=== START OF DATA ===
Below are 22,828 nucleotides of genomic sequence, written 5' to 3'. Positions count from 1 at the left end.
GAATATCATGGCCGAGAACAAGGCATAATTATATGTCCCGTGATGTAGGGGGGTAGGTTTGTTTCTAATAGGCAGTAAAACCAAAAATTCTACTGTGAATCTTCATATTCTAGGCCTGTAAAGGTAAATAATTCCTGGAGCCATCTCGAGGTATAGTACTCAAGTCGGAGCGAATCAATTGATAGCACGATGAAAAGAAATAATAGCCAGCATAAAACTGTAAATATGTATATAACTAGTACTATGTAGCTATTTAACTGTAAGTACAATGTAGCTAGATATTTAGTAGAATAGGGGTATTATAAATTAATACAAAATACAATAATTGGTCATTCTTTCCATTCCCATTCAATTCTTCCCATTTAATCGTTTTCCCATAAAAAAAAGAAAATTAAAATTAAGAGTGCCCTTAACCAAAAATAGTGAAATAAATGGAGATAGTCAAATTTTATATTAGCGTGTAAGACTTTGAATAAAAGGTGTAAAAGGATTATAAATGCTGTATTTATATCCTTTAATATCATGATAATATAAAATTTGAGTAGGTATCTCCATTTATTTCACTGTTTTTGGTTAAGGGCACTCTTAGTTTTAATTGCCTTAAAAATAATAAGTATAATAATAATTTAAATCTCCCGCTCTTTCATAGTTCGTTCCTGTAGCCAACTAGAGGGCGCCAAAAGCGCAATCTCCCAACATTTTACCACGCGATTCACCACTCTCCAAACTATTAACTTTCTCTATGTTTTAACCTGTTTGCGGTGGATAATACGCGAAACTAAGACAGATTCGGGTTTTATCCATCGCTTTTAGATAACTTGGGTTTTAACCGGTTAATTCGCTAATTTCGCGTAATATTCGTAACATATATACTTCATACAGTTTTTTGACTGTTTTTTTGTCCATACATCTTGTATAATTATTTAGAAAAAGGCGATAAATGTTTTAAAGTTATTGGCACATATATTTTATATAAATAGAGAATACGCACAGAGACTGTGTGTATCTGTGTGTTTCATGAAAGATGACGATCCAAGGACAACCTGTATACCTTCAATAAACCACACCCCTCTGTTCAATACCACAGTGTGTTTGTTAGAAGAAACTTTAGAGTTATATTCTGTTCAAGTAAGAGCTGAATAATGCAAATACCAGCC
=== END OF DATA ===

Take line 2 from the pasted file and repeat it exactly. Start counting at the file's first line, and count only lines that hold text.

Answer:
GAATATCATGGCCGAGAACAAGGCATAATTATATGTCCCGTGATGTAGGGGGGTAGGTTTGTTTCTAATAGGCAGTAAAACCAAAAATTCTACTGTGAATCTTCATATTCTAGGCCTGTAAAGGTAAATAATTCCTGGAGCCATCTCGAGGTATAGTACTCAAGTCGGAGCGAATCAATTGATAGCACGATGAAAAGAAATAATAGCCAGCATAAAACTGTAAATATGTATATAACTAGTACTATGTAGCTATTTAACTGTAAGTACAATGTAGCTAGATATTTAGTAGAATAGGGGTATTATAAATTAATACAAAATACAATAATTGGTCATTCTTTCCATTCCCATTCAATTCTTCCCATTTAATCGTTTTCCCATAAAAAAAAGAAAATTAAAATTAAGAGTGCCCTTAACCAAAAATAGTGAAATAAATGGAGATAGTCAAATTTTATATTAGCGTGTAAGACTTTGAATAAAAGGTGTAAAAGGATTATAAATGCTGTATTTATATCCTTTAATATCATGATAATATAAAATTTGAGTAGGTATCTCCATTTATTTCACTGTTTTTGGTTAAGGGCACTCTTAGTTTTAATTGCCTTAAAAATAATAAGTATAATAATAATTTAAATCTCCCGCTCTTTCATAGTTCGTTCCTGTAGCCAACTAGAGGGCGCCAAAAGCGCAATCTCCCAACATTTTACCACGCGATTCACCACTCTCCAAACTATTAACTTTCTCTATGTTTTAACCTGTTTGCGGTGGATAATACGCGAAACTAAGACAGATTCGGGTTTTATCCATCGCTTTTAGATAACTTGGGTTTTAACCGGTTAATTCGCTAATTTCGCGTAATATTCGTAACATATATACTTCATACAGTTTTTTGACTGTTTTTTTGTCCATACATCTTGTATAATTATTTAGAAAAAGGCGATAAATGTTTTAAAGTTATTGGCACATATATTTTATATAAATAGAGAATACGCACAGAGACTGTGTGTATCTGTGTGTTTCATGAAAGATGACGATCCAAGGACAACCTGTATACCTTCAATAAACCACACCCCTCTGTTCAATACCACAGTGTGTTTGTTAGAAGAAACTTTAGAGTTATATTCTGTTCAAGTAAGAGCTGAATAATGCAAATACCAGCC